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Enhanced Science Observations for the Chinese White Dolphin

Ocean Recovery Alliance, Wallem Group, and Anglo Eastern, Collaborate to Install Acoustic Equipment to Bring Awareness and Enhanced Science Observations for the Chinese White Dolphin 

 

June, 2011  -  With support from the Wallem Group and Anglo Eastern, the Ocean Recovery Alliance installed a state of the art towed hydrophone array for cetacean acoustic studies of the Chinese White Dolphins (also referred to as Pink Dolphins) by the Hong Kong Dolphin Conservation Society (HKDCS).  The objective with this project is to increase long-term awareness of the White Dolphins by dolphin watchers who will now be able to listen, live, to the underwater communications made by the dolphins while on board the dolphin watch vessel.  The state of the art design of this acoustic equipment makes it also an asset for scientific research, not only for the White Dolphins, but also possibly the finless porpoises in the area. 

Accoustics

This project will enhance the overall capability of the current acoustic data collection regime on local dolphins and porpoises.  The hydrophone array is in an oil-filled tube that houses two Burns Electronic CR-80 hydrophones with high-pass filters.  It is connected to 50 meters of reinforced cable and is plugged into an amplifier/filter box onboard the HKCRP research vessel.  The filters aim to remove ship and flow noise for real-time listening and to facilitate automated detection of clicks and whistles produced by the Chinese white dolphins (and possibly finless porpoises).  The system is connected to a laptop with computer programs (Logger 2000, Rainbow Click, and Whistle Detector developed by Doug Gillespie for IFAW,  and Ishmael 1.0 developed by Dave Mellinger of NOAA) that can display a real-time spectrogram of the signal and also perform automated detection and localization of clicks and whistles.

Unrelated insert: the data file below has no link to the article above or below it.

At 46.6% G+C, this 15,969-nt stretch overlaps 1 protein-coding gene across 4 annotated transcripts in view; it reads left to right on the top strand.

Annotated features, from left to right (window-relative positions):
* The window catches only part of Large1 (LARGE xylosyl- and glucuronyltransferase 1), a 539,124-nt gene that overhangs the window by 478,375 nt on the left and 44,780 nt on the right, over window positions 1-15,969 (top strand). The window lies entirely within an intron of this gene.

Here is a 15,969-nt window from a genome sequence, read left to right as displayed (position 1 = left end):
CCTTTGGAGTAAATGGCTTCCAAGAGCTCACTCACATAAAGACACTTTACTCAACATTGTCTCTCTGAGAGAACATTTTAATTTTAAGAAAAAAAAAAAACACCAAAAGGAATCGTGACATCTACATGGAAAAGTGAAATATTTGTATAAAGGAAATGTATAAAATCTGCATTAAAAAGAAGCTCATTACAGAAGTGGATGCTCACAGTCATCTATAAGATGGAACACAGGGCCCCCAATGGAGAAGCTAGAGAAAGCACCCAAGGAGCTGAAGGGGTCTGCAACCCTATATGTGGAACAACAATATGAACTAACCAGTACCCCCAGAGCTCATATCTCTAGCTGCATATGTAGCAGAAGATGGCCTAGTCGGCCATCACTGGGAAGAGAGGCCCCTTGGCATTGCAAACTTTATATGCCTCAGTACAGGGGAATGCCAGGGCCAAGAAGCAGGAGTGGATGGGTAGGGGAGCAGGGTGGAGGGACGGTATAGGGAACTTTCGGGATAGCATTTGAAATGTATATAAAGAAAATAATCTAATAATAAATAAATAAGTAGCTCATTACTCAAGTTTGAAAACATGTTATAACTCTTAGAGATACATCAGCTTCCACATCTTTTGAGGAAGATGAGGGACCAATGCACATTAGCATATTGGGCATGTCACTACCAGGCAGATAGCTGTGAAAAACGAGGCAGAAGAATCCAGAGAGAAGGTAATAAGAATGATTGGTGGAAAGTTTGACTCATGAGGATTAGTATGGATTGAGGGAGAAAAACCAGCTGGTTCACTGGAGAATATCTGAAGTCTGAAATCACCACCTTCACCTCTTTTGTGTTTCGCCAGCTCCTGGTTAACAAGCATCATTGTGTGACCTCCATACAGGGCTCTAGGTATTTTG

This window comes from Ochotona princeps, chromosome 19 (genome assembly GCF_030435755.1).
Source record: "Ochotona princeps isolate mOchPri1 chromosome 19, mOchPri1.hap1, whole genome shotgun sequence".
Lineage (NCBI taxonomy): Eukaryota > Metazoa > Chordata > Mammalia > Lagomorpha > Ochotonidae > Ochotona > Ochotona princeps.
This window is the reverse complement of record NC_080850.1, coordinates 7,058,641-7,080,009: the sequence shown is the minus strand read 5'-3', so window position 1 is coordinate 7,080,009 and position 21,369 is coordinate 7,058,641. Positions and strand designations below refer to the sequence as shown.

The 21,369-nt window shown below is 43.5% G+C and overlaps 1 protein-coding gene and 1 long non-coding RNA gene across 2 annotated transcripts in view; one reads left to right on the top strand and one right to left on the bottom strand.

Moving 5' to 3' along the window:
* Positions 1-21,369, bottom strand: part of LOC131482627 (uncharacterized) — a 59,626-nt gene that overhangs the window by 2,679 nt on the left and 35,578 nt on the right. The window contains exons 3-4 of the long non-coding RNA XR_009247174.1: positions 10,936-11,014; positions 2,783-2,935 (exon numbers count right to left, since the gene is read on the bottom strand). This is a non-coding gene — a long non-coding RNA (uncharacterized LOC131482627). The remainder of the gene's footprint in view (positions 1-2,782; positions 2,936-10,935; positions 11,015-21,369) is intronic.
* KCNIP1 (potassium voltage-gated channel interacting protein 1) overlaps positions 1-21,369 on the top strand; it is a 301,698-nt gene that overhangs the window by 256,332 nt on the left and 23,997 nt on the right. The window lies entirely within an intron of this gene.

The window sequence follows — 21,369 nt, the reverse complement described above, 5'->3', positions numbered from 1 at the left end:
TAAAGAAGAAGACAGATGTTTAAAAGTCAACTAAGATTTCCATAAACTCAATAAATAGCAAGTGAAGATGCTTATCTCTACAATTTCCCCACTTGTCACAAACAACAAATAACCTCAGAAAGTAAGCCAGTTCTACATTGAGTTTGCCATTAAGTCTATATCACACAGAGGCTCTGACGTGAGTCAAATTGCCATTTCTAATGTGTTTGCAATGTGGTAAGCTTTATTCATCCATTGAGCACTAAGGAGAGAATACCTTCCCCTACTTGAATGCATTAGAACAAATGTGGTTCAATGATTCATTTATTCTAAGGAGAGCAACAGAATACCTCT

towed

Mr. Josh Jones, a researcher with the Whale Acoustic Lab at the Scripps Institution of Oceanography, developed the towed hydrophone array. Josh was introduced by the Ocean Recovery Alliance, and invited by Hong Kong Cetacean Research Project and HKDCS to install the system on the research vessel during regular line-transect surveys in June 27-29, 2011.  During his brief visit, Mr. Jones also assisted HKCRP researchers in developing the data collection protocol for towing the hydrophone array while conducting line-transect surveys.  The hydrophone array worked very well during the trials, and HKCRP researchers were able to record dolphin sounds while moving slowly around dolphin groups during observation periods. This would not be possible with the current hydrophone set that can only be deployed from a stationary boat with the engine being turned off.  From the towed array, clicks and whistles from nearby dolphin groups were recorded during several occasions for extended periods, which has provided additional valuable data on dolphin vocalizations.  The dolphin sound information collected from the towed hydrophone array will be integrated with the ongoing acoustic data collection programme from stationary deployments, to increase the overall sample size for more detailed analysis on dolphin vocalizations in Hong Kong. 

(Photos are courtesy of Grant Abel and Doug Woodring)

dolphins

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